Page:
Those along with some fanboys are the usual S/U haters and the ones who are the most vocal against it, sometimes even to the point of obsession frankly e.g essays, links of the polls in this site posted everywhere in attempt to .. how it was their motto? ‘tell the writers how the make the sequel right and stop the madness’, repeated arguments made here over and over, hate and a general “bully” attitude toward the fans that appreciated that romance.

78: what’s your data? a stupid poll? that’s pretty lame for someone who claims to “speak the truth”
what truth?

Orci is right. You calling him a “liar” just because he stated a simple fact (that isn’t valid only for star trek but ANY fandom, actually) is hilarious.
The poll you’re talking about, in particular, was a bit of a farce. Slash fans promoted it everywhere asking people to vote against S/U.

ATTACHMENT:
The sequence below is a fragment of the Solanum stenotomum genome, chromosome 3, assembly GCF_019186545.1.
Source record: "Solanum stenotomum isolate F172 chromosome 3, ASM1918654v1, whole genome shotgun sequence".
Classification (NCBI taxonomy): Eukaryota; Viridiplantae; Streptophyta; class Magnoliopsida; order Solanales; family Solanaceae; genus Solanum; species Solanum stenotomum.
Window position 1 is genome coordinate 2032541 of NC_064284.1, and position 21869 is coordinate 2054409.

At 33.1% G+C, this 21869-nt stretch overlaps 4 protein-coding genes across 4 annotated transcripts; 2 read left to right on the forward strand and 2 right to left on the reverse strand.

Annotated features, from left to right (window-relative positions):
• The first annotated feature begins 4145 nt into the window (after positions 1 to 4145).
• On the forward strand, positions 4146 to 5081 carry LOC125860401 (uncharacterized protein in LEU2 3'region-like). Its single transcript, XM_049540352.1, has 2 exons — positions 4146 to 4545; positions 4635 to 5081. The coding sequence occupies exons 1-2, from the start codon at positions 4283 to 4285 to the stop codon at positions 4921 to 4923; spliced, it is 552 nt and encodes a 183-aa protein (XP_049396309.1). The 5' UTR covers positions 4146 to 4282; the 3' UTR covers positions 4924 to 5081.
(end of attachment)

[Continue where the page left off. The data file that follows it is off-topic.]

In that poll we didn’t have the option to state that we liked them instead so it was easy for the haters to totally monopolize the results.
Furthermore, in this site it wasn’t the only poll about S/U and it doesn’t seem to me that in all of them people disliked it.
But anyway, polls say nothing.
The same person can vote more than once and you can’t even be sure that that all the people voting had actually watched the movie.

“Where’s the data that shows support of Spock/Uhura”

maybe you should start to read more sites and not just this one.
As a new couple in a very old fandom that is dominated by slash (fangirls) and fanboys since decades, Spock and Uhura surprisingly gained a consistent fanbase. To get an idea about it we can look at the amount of members that their communities have in the most popular social networks like livejournal, tumblr or fanfictions sites like fanfiction.net.